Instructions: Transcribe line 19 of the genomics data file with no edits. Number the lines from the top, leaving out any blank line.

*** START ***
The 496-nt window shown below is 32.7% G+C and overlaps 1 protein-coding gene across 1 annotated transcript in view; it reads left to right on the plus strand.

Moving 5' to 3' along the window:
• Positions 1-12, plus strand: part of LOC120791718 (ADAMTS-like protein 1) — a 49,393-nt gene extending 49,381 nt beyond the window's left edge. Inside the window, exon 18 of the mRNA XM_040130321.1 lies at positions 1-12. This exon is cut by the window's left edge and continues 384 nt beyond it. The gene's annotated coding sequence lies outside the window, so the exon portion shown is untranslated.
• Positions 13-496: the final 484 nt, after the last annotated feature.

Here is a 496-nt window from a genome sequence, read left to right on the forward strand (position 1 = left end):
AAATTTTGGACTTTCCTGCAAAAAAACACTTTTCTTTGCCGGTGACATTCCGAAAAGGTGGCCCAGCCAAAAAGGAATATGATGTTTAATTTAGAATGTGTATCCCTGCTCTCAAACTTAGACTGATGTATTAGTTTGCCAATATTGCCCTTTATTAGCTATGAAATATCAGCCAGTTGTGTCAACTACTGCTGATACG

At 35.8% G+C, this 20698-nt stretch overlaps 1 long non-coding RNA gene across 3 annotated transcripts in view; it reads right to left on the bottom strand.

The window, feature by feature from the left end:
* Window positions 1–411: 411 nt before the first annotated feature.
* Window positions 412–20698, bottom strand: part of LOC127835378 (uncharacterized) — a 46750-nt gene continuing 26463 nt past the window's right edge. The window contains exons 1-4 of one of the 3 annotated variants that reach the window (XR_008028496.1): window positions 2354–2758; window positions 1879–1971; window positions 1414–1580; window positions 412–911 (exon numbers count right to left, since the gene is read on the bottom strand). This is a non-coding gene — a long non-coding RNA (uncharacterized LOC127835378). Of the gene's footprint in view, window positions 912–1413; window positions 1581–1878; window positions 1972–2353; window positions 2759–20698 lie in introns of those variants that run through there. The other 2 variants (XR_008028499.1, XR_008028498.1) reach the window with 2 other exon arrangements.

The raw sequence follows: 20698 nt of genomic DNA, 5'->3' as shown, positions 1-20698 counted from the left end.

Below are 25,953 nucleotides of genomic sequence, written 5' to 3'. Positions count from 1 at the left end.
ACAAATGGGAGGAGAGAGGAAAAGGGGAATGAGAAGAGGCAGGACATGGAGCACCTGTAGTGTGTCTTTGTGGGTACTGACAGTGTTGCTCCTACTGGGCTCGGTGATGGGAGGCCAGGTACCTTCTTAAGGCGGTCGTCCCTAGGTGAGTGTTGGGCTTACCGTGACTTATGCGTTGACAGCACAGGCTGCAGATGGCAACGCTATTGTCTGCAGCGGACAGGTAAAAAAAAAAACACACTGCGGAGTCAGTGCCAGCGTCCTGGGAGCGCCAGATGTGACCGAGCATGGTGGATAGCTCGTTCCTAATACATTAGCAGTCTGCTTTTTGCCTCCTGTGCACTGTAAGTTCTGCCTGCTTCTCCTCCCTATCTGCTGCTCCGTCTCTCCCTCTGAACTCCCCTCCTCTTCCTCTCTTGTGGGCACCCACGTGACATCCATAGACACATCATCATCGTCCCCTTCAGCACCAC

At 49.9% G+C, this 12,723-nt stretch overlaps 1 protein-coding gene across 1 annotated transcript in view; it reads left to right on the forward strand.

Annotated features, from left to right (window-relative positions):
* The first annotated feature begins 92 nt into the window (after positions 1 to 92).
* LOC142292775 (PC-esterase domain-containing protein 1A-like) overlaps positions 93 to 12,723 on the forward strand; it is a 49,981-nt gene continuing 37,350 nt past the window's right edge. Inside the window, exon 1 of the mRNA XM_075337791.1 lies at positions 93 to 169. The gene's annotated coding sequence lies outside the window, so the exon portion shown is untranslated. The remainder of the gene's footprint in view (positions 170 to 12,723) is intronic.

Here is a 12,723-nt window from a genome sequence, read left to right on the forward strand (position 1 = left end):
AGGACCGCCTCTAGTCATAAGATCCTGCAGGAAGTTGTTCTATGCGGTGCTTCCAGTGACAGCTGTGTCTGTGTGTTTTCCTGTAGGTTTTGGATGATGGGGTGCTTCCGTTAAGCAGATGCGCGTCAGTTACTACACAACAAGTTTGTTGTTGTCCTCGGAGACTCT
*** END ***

AGGACCGCCTCTAGTCATAAGATCCTGCAGGAAGTTGTTCTATGCGGTGCTTCCAGTGACAGCTGTGTCTGTGTGTTTTCCTGTAGGTTTTGGATGATGGGGTGCTTCCGTTAAGCAGATGCGCGTCAGTTACTACACAACAAGTTTGTTGTTGTCCTCGGAGACTCT